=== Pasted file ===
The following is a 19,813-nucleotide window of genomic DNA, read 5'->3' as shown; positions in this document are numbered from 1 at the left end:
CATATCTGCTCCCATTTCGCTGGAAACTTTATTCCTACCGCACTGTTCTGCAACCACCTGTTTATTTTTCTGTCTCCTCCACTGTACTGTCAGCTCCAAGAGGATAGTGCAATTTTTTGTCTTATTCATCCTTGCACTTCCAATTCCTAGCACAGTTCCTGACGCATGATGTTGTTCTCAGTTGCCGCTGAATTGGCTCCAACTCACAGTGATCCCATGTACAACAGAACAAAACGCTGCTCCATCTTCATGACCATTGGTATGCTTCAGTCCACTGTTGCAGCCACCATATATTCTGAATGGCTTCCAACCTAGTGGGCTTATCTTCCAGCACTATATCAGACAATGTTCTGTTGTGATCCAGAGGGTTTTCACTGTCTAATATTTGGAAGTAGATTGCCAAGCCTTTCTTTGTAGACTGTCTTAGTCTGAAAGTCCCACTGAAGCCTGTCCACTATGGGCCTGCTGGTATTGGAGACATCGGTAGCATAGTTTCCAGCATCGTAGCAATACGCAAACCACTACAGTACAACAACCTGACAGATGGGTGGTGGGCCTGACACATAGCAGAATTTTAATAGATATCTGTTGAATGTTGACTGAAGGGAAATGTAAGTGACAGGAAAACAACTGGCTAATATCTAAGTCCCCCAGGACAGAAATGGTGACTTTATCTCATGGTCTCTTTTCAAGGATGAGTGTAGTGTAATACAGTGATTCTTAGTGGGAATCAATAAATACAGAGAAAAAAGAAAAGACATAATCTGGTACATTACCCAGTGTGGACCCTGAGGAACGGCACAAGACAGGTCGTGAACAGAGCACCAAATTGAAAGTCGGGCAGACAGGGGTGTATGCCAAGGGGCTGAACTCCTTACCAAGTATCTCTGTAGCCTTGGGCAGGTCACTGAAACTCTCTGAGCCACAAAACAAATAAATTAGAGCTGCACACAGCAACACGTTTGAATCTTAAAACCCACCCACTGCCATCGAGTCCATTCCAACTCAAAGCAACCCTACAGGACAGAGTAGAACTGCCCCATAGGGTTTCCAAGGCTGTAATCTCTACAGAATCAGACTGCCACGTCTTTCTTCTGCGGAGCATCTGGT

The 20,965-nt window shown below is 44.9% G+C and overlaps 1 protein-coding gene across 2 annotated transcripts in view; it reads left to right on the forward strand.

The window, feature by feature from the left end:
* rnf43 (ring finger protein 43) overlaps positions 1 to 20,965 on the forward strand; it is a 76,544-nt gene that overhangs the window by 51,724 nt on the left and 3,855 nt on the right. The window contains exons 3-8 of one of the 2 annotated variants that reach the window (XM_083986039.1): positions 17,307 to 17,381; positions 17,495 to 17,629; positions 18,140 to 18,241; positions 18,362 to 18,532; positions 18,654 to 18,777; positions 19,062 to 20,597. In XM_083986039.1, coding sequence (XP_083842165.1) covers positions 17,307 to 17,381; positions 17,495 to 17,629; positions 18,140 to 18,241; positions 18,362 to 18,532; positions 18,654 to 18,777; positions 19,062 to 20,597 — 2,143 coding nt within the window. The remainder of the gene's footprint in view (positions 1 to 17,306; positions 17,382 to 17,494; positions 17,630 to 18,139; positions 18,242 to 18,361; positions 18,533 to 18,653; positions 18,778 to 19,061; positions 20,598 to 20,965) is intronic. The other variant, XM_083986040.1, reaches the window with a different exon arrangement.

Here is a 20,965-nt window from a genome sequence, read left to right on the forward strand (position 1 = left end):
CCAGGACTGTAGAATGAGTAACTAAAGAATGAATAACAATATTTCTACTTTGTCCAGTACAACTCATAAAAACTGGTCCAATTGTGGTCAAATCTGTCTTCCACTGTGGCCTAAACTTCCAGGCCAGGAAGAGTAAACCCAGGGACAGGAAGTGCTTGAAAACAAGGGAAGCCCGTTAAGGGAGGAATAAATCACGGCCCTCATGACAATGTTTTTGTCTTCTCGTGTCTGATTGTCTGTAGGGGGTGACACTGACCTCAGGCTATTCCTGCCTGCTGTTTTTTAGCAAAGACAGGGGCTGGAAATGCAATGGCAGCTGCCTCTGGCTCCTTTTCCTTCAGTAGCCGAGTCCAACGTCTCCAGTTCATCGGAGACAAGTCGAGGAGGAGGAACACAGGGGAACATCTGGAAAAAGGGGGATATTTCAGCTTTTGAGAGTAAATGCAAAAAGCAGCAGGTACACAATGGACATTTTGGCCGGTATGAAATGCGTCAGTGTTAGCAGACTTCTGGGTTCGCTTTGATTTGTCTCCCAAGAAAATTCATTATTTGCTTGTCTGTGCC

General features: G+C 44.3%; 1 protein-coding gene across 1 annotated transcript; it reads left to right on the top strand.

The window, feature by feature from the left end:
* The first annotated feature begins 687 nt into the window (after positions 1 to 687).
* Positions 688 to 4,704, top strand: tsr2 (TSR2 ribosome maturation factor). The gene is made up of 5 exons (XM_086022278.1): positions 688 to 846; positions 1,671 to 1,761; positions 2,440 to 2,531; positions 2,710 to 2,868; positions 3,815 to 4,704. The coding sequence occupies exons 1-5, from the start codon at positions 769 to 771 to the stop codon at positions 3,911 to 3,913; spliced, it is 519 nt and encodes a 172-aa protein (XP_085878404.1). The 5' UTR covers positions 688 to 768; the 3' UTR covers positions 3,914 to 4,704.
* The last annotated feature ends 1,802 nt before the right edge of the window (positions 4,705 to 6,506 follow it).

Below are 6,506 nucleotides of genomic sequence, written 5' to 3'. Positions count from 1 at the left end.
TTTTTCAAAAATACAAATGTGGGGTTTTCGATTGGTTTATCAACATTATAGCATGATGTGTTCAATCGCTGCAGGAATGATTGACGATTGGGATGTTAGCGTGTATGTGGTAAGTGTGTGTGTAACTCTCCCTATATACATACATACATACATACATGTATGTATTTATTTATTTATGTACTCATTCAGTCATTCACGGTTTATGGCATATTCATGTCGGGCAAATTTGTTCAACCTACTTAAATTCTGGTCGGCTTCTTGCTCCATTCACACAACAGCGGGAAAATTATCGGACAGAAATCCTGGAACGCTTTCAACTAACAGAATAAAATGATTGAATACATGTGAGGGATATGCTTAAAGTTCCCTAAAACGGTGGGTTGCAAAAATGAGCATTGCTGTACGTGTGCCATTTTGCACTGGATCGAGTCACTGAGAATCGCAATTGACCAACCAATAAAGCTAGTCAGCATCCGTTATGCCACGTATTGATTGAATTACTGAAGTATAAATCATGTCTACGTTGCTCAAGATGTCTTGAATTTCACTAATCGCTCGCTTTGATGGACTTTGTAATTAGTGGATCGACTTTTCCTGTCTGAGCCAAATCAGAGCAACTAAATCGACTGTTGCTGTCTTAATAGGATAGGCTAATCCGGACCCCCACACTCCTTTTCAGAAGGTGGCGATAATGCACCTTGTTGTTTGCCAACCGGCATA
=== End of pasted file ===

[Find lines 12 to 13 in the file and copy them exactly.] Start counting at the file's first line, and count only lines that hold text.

* The last annotated feature ends 1,802 nt before the right edge of the window (positions 4,705 to 6,506 follow it).

Below are 6,506 nucleotides of genomic sequence, written 5' to 3'. Positions count from 1 at the left end.